J.K. Rowling and the producers of her Harry Potter play revealed some of the show's highly coveted details in a Daily Mail interview — chiefly, the premise of the play.
Harry Potter and the Cursed Child, Parts I & II, to debut on July 30 at London's West End Palace Theatre, will be the continuation of the final book's epilogue. "It's safe to say that The Cursed Child picks up from where The Deathly Hallows ended," Sonia Friedman, one of the play's producers, told the Daily Mail on Thursday.
The show's protagonist will be none other than Harry Potter's son, 11-year-old Albus Severus, also known as "Al," who is about to embark on his first year at Hogwarts. Al is anxious over the possibility of being assigned to the Slytherin house, but father Potter reassures the young lad this fate would be manageable as, after all, one of his namesakes is none other than Severus Snape, the infamous former Slytherin.
As Al grapples with the burden of the Potter name legacy, the "past and present fuse ominously" as the father and son duo learn "sometimes, darkness comes from unexpected places," according to a synopsis published on Pottermore:
"It was always difficult being Harry Potter, and it isn't much easier now that he is an overworked employee of the Ministry of Magic, a husband and father of three school-age children. While Harry grapples with a past that refuses to stay where it belongs, his youngest son Albus must struggle with the weight of a family legacy he never wanted. As past and present fuse ominously, both father and son learn the uncomfortable truth: Sometimes, darkness comes from unexpected places."
The newly unveiled poster is emblazoned with a tagline: "The eighth story. Nineteen years later." The play will be performed in two parts and, three days a week, can be watched consecutively.
Naturally, Harry Potter fans exploded, along with their social media accounts. Suffice it to say, there was LOTS OF CAPS LOCK.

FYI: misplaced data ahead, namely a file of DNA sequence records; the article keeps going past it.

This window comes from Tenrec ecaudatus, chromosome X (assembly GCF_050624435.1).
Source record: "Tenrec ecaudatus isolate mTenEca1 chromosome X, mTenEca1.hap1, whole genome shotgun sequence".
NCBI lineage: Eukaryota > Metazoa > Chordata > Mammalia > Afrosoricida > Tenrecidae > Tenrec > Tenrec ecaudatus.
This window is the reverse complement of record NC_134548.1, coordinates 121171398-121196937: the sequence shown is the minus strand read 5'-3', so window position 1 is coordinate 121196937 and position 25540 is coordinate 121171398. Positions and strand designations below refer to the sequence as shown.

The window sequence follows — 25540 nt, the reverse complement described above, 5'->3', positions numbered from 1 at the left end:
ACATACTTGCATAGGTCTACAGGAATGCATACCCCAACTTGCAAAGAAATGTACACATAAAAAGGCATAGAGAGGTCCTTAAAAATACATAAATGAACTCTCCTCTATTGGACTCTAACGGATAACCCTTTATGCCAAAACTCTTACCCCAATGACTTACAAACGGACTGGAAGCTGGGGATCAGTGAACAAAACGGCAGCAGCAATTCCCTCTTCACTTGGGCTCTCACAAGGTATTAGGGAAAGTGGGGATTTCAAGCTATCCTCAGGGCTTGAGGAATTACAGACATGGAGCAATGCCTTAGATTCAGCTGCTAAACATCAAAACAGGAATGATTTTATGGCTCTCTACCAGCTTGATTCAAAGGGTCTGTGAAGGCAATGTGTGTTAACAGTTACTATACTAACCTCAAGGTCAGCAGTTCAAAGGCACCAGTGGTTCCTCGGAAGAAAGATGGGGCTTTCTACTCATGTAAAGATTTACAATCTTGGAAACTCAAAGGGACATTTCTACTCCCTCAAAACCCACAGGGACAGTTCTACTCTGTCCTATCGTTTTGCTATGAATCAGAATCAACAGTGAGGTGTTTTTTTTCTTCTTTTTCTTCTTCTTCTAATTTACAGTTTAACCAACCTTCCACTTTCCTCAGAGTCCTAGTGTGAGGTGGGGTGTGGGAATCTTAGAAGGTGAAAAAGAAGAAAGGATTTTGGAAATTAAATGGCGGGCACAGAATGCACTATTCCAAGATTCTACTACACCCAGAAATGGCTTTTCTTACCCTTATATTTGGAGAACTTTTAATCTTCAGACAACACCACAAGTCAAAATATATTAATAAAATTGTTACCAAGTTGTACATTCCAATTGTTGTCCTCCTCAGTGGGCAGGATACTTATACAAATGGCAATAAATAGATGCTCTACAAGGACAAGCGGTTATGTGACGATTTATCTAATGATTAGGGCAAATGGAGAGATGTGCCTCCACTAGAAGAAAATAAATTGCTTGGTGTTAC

The team was tightlipped when it came to divulging much more. "We don't want to spoil it for the audiences," Colin Callender, the show's other producer, said to the Daily Mail. "It's for theatergoers and fans, and we're not going to say any more about the story," Friedman added in the interview.
However, Friedman did say the plot would rely more on "raw theater" and less on flying child actors. "Because it's a play, it's worth stressing that at this stage of the process it's not our intention to have a high-tech show, but to go back to basic story telling," she said to the Daily Mail.
But that's not to say there won't be any magic at all. An illusionist and people who specialize in special effects were employed to help develop the show. "We very much hope to deliver magic — but in our unique way," Friedman explained to the Daily Mail.
In an unusual twist, the makers of the play are ensuring it is accessible by guaranteeing a certain number of tickets for every performance will be sold for 15 pounds ($23) or 10 pounds ($15) during previews. Tickets to see the two shows consecutively will run as high as 165 pounds ($253).
Those who registered well in advance for priority tickets can purchase them online — including for the previews, which begin in June — starting Oct. 28, while the general public can start the refresh-button war on Oct. 30.
Oct. 23, 2015, 10:53 a.m.: This story has been updated.